This is simply not true. Demand for wood pellets is expected to remain strong as countries move to reduce their reliance on fossil fuels in line with international climate goals. In fact, an analysis from FutureMetrics estimates that industrial wood pellet demand will grow year-on-year through 2025, led by increased demand from Japan and South Korea, while demand from existing markets in the European Union and the United Kingdom will remain robust.
For example, the United Kingdom is doubling down on low-carbon bioenergy. The United Kingdom’s Committee on Climate Change recently released a report reaffirming the positive role wood bioenergy plays in combating climate change, protecting the environment, and reducing net carbon emissions.
The United Kingdom has been at the forefront in its embrace of low-carbon bioenergy. Last year, CNN profiled how Drax, once “the biggest polluter in western Europe,” has now “made a near-complete switch to renewable energy” by embracing wood biomass. In 2019 the UK also made record gains in renewable energy thanks in large part to wood bioenergy.
It is no surprise that countries like South Korea and Japan are looking to capitalize on the proven success of wood bioenergy in the United Kingdom and the European Union. Wood bioenergy is part of an all-in renewable strategy that, in conjunction with solar and wind energy, allows countries to rapidly phase out fossil fuels. As countries continue to face commitments to reduce carbon emissions, we expect all technologies that reduce carbon emissions – including wood bioenergy – to grow in scale.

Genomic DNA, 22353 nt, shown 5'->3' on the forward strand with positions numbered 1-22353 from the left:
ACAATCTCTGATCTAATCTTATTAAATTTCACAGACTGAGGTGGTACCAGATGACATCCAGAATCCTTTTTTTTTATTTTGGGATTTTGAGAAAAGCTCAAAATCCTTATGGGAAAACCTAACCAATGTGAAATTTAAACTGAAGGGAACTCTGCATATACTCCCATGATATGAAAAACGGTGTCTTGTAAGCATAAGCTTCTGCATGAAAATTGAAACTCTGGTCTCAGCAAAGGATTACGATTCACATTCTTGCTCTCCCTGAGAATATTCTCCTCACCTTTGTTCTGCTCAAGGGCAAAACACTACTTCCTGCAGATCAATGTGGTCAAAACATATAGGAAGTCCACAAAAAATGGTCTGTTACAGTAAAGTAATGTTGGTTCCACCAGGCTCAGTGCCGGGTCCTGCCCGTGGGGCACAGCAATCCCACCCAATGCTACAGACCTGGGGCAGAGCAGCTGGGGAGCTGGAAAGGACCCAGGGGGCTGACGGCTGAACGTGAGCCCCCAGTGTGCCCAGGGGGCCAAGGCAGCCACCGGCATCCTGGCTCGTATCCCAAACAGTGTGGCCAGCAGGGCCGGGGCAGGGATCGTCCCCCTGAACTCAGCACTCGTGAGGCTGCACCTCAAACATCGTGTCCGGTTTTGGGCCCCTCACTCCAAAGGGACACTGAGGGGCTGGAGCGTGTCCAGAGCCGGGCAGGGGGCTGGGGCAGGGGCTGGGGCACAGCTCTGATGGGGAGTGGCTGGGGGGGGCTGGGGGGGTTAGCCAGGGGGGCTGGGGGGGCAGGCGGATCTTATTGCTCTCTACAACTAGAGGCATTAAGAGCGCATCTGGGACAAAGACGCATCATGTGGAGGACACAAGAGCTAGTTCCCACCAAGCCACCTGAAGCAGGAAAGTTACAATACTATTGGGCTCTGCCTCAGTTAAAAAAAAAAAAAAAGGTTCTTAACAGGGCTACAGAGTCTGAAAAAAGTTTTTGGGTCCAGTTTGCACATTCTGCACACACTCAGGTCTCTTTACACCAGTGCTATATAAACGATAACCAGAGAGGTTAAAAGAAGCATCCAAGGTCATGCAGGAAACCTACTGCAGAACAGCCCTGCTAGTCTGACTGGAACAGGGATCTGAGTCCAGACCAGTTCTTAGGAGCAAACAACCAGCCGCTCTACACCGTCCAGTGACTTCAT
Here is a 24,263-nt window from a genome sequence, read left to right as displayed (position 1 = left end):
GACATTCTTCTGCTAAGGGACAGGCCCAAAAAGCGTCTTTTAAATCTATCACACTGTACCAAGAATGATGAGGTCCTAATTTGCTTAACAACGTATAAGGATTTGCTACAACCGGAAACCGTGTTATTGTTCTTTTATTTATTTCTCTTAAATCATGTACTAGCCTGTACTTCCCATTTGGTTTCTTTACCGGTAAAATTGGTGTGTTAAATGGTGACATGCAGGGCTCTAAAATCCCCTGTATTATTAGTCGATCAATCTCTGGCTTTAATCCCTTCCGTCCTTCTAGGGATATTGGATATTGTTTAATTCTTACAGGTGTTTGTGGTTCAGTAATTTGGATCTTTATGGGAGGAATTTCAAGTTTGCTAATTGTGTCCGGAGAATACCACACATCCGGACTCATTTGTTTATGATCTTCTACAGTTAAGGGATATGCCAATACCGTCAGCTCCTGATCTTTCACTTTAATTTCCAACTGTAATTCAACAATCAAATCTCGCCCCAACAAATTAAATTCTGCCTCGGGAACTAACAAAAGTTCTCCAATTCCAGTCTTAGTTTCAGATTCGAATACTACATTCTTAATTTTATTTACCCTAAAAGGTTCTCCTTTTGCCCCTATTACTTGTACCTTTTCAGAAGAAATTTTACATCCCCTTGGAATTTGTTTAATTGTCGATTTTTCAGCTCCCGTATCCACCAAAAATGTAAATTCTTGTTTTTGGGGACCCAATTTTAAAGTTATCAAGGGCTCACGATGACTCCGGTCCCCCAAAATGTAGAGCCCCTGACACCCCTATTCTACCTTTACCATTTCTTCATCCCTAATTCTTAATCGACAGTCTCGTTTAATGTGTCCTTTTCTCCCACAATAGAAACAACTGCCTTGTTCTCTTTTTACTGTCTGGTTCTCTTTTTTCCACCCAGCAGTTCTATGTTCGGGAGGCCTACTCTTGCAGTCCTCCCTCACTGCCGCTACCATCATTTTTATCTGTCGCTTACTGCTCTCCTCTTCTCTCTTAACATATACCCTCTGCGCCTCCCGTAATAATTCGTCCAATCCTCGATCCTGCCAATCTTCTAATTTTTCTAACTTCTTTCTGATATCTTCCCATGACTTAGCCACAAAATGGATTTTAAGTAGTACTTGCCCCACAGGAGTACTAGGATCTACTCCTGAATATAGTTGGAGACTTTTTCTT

Misleading Claim #5: The Rachel Carson Council says that wood bioenergy exacerbates refugee problems.
Burning wood pellets as fuel has two consequences that exacerbate the refugee problem. First, their combustion releases carbon emissions and, second, the clear-cutting involved in the production of wood pellets destroys a carbon sink that would have previously drawn carbon from the atmosphere. These processes warm the climate which leads to sea-level rise induced migration away from coastal communities. Critically, forests that are left standing mitigate such impacts and can lessen the displacement of climate-change refugees. (20)
A burgeoning refugee crisis caused by climate change is a major international concern, but it is absurd to claim that wood bioenergy – a renewable energy technology endorsed by leading climate science authorities like the UN IPCC as part of the solution to the climate crisis – is somehow responsible for climate refugees. The Rachel Carson Council links renewable wood energy to refugees by claiming that increased carbon emissions and deforestation lead to more refugees.
While climate change and deforestation can lead to refugee crises, as we outline above, wood bioenergy causes none of these negative impacts. In fact, wood bioenergy reduces carbon emissions compared to fossil fuels and expands forests through market incentives.